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Asia, India, Panch Chuli

Panch Chuli. Heinrich Harrer was one of two well-known German mountaineers who escaped from an Allied prison camp during the war and took refuge in Tibet. During the summer of 1951 Harrer, with New Zealander Frank Thomas, two Sherpas and minimum equipment made a serious attempt on 22,650-ft. Panch Chuli in the Almora District of northern India. Base camp on this peak, previously attempted by several expeditions but never climbed, was established at 13,500 ft. Above this point avalanche danger, caused by heavy snows, was considerable; and the party was in a critical position more than once before establishing camp on a plateau at about 20,000 ft. The snow was in poor condition; during the unsuccessful attempt to reach the summit from here, two minor slips occurred. On the descent to base camp Harrer and a porter were carried down by a snow slide, but all four reached base camp safely. More than 400 different flowers were collected in the area by a member of the Forest Research Institute in Dehra Dun, who accompanied the party.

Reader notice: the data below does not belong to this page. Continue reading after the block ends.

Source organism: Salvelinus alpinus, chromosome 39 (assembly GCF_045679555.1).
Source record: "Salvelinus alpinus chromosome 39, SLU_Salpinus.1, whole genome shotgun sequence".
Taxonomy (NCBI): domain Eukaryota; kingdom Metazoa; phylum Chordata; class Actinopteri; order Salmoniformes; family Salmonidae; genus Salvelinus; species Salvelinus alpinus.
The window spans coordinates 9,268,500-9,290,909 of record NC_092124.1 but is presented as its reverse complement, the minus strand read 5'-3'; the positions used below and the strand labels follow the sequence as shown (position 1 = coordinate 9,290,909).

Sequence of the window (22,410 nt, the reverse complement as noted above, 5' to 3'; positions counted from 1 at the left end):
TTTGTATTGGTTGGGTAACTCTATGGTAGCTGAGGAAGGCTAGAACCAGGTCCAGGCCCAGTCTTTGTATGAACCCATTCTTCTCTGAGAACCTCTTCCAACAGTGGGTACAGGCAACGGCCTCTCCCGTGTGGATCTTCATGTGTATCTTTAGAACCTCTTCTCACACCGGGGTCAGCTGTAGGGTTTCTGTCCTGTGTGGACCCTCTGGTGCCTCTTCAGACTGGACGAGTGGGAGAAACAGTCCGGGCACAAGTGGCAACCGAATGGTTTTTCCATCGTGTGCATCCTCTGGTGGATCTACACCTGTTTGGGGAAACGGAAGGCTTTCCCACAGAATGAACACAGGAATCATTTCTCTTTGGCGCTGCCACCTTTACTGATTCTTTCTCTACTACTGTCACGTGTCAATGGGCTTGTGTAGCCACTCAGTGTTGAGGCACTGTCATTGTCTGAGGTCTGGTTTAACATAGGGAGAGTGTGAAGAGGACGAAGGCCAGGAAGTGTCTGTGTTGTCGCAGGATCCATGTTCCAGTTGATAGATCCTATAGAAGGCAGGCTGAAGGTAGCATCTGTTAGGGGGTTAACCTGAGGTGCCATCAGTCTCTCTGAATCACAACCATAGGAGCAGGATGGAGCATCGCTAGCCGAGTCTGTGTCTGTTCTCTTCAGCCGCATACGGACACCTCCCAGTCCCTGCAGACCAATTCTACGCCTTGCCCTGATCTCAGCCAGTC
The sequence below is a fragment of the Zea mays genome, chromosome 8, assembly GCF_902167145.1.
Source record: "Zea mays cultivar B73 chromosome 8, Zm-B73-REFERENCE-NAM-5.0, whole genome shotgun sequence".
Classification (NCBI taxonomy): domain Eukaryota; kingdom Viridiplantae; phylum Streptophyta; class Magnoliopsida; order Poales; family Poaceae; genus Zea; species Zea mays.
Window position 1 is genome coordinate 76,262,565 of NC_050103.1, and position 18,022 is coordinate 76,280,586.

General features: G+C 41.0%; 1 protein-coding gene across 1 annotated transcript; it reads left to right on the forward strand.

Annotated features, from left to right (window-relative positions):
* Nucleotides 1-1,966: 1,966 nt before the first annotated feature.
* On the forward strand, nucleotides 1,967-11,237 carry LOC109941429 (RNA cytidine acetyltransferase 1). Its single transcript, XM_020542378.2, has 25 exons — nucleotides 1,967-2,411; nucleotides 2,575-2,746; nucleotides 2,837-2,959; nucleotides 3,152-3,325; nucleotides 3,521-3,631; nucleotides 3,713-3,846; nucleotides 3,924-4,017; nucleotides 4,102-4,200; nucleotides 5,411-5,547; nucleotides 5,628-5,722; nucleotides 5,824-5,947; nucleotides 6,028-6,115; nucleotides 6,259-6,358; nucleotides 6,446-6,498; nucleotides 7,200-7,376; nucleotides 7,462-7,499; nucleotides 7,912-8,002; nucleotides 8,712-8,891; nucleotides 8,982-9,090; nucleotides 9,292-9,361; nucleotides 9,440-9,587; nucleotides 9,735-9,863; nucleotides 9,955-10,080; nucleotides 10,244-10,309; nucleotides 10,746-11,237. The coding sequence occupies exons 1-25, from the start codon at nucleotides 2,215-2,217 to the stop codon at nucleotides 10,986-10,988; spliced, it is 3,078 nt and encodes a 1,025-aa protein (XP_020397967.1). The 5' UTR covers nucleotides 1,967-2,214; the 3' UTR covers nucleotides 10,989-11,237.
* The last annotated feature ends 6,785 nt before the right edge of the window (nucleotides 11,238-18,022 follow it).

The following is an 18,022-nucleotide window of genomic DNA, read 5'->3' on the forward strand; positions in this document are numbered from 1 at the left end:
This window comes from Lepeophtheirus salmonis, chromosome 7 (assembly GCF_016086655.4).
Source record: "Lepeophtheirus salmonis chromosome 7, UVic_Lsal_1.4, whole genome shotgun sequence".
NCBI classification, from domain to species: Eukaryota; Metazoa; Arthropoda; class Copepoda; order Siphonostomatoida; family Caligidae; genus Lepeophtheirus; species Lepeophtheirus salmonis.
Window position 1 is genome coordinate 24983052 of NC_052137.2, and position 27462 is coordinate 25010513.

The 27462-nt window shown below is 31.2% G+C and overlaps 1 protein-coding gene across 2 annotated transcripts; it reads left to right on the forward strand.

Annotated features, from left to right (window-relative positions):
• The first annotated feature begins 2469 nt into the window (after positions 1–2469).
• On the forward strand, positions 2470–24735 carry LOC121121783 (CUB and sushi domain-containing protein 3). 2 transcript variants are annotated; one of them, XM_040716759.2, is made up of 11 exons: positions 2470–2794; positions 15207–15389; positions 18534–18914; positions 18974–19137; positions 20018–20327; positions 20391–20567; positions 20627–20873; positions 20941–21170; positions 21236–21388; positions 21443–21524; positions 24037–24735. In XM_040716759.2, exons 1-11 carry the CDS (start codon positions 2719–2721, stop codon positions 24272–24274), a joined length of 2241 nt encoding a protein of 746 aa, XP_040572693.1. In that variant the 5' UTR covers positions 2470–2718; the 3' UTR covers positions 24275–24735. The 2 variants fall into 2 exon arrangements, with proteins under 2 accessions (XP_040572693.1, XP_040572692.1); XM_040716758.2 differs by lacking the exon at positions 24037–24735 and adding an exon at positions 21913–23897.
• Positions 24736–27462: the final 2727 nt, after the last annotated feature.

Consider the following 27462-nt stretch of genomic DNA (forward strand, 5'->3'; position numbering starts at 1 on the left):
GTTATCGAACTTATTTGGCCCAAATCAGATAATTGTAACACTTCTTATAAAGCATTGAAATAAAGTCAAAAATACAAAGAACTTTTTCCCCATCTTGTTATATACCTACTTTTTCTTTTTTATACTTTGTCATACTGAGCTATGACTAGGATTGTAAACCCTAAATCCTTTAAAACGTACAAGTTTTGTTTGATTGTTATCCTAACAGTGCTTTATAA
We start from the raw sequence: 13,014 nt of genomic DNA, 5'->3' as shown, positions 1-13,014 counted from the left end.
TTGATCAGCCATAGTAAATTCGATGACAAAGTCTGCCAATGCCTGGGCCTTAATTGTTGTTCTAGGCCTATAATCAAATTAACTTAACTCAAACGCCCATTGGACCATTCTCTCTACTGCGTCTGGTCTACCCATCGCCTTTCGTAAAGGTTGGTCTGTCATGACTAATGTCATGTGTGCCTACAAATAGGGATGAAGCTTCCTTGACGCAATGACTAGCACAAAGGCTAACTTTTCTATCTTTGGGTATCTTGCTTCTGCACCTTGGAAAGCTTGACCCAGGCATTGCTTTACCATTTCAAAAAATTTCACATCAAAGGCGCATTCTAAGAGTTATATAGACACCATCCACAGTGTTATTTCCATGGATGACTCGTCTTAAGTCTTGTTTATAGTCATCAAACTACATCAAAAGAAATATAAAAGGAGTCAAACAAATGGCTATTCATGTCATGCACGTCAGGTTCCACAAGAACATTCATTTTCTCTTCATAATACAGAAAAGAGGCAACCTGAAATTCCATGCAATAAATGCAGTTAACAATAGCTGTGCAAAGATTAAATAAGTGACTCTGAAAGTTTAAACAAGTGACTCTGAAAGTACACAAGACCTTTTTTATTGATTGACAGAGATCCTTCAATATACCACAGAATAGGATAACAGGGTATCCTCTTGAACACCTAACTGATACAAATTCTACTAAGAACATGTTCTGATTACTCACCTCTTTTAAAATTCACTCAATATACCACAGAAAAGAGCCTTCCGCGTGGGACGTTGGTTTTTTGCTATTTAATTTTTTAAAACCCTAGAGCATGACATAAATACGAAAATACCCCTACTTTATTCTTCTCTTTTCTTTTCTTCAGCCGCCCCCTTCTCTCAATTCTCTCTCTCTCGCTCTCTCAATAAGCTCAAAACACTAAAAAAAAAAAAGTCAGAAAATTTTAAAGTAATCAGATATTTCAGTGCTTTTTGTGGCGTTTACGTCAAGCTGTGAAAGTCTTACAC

* The members of the Swiss expedition, led by Dr. Wyss-Dunant, are Andre Roch, René Dittert, René Aubert, Raymond Lambert, Léon Flory, Jean-Jacques Asper, Dr. Gabriel Chevalley, Ernst Hofstetter, Prof. Augustin Lombard (geologist) and Albert Zimmermann (botanist). They have long climbed together. Their equipment is reported to include double tents lined with swan’s-down, inflated rubber sleeping bags and oxygen apparatus, weighing 22 lbs. per man, “for the final assault on the mountain.” A report of 3 June 1952 from Katmandu indicates that both the Swiss expedition to Everest and the British expedition to Cho Oyu have been cut short by bad weather.—Ed.